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When Anger Hurts

by Rachael

My husband has been a very angry person from the day I met him. Generally, his quiet moments are less obtrusive than his angry ones, but the angry ones still happen. Over the years, they have gotten less frequent and less severe, but they are still there. The worst moment was when our oldest son was about a year old.

My husband is very meticulous about things. He has a plan in his mind that he wants to follow. When things deviate from that plan (which is regularly when life happens), he becomes frustrated. The worst instance was when we had been married for a little over a year. He arrived home from work early, and wanted to head out to the store immediately. I wasn't expecting him early. I was in the process of taking down the Christmas tree, and our son was about to take a nap. I wanted to wait until after our son had napped so we wouldn't have to deal with a meltdown in the store. It put my husband over the edge.

As he began yelling, I began to cry. He yelled at me for crying, and I grabbed our son and moved to the other side of the room. This infuriated him more. He picked up the Christmas tree and smashed it across the room into a wall. I screamed. I had never been so frightened in my life. He had never once raised a hand to me, and I never believed him to be violent in his anger.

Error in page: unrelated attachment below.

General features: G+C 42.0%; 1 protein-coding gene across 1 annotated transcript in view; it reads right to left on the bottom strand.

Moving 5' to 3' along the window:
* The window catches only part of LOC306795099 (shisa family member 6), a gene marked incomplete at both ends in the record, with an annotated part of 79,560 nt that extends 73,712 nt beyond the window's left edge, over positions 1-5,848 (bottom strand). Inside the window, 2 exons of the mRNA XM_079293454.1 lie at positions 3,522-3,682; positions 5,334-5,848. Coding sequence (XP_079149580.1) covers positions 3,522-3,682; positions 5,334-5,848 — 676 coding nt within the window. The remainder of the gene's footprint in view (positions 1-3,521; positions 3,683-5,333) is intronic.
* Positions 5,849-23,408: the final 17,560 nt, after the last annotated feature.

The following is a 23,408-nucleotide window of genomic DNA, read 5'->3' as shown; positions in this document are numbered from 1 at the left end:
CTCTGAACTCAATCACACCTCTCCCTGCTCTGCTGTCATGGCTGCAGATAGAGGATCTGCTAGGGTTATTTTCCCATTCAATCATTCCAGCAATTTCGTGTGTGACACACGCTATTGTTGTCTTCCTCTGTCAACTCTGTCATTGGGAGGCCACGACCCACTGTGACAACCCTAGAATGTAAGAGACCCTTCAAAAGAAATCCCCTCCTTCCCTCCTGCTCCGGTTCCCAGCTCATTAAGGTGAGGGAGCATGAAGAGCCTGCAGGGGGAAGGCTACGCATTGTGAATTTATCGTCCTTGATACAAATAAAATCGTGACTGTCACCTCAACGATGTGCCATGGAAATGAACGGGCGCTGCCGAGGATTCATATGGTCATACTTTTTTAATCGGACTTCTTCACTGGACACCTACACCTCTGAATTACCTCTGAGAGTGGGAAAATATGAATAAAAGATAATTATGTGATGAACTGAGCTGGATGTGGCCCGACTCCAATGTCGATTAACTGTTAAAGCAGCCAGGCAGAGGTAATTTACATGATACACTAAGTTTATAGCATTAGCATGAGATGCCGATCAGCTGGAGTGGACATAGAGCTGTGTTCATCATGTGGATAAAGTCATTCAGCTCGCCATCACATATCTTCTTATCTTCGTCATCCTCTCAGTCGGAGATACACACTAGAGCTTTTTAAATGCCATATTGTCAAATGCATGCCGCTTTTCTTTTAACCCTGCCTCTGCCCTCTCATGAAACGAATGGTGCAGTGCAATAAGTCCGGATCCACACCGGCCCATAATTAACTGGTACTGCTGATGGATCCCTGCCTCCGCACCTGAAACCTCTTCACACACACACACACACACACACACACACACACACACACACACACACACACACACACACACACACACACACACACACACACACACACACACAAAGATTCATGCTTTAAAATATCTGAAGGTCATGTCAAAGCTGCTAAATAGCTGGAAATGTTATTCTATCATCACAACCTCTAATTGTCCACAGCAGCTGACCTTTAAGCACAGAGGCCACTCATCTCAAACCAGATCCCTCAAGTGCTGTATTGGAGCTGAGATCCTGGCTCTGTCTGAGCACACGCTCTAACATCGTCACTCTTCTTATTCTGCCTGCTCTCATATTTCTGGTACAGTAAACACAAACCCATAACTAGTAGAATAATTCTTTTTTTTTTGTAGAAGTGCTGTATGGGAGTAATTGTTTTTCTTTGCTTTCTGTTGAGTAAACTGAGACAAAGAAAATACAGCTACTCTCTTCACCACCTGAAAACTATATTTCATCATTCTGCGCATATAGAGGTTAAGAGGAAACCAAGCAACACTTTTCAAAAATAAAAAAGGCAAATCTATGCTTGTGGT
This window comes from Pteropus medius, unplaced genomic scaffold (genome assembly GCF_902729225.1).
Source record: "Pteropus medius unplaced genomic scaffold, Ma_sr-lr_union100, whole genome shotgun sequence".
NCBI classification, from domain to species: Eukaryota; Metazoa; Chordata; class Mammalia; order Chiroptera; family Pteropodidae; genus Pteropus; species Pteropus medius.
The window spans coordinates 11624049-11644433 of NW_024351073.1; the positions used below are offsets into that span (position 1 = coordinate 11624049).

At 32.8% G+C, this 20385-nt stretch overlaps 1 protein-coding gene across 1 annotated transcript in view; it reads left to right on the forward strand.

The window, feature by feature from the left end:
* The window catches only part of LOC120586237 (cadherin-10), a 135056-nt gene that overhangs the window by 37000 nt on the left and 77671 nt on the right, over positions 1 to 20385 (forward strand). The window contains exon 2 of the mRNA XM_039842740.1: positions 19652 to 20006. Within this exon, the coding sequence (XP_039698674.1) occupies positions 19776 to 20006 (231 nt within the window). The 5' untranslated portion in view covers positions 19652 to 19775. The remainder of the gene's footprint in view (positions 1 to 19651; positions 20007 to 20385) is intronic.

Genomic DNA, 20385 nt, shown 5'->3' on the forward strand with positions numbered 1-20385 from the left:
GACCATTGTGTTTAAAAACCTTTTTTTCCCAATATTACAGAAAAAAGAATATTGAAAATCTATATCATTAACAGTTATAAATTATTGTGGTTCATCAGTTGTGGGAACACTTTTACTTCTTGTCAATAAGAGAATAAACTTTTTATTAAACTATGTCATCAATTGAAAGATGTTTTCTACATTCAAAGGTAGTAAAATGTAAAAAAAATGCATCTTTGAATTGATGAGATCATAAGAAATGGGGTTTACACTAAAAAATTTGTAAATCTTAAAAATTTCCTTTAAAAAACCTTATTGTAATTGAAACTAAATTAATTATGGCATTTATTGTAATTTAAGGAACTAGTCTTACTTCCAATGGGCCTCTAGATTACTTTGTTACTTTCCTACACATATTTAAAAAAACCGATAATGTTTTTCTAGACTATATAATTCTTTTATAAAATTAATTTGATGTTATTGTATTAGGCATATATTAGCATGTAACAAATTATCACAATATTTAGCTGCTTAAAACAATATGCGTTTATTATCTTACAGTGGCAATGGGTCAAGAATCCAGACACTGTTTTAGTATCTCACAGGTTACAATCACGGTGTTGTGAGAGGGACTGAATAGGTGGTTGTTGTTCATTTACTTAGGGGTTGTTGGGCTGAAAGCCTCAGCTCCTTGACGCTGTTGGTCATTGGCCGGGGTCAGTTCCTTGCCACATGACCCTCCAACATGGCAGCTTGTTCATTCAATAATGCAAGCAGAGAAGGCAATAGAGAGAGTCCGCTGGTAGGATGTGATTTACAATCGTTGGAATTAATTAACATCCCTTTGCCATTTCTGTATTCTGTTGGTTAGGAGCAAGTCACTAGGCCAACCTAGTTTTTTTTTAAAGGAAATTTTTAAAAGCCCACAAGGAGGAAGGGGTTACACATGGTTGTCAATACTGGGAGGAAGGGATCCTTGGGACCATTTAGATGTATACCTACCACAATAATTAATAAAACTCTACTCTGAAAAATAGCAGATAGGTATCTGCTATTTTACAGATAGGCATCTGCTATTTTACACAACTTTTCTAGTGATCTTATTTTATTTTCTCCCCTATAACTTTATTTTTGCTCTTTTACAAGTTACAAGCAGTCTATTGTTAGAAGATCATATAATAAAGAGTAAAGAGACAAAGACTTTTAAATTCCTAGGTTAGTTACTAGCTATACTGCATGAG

But at this point I was frightened. I called the police. He was even angrier for me calling the police. He was good at manipulating the story so I appeared to be the crazy one out of control. The police believed him.

I looked insane in their eyes. While this was almost five years ago, I still think about it from time to time. It took me a long time to forgive him. I have since then, but I know I will never forget.

Response from Dr. DeFoore

Thank you for your story, Rachael. A lot of people (unfortunately) can relate to your experience. It sounds like this type of event has not continued. I hope that's true, and if so that's good.

It makes it easier to forgive. As you probably know, sometimes forgiveness is not something we do once, but over and over. And remember, forgiveness is for you, not for the other person. It's understandable that you cannot forget. Don't worry about that.

Just try to focus on your husband's positive aspects (assuming the abuse is not continuing), and trust in the power of love and forgiveness to bring healing.

You can do this.

My best to you,

Dr. DeFoore

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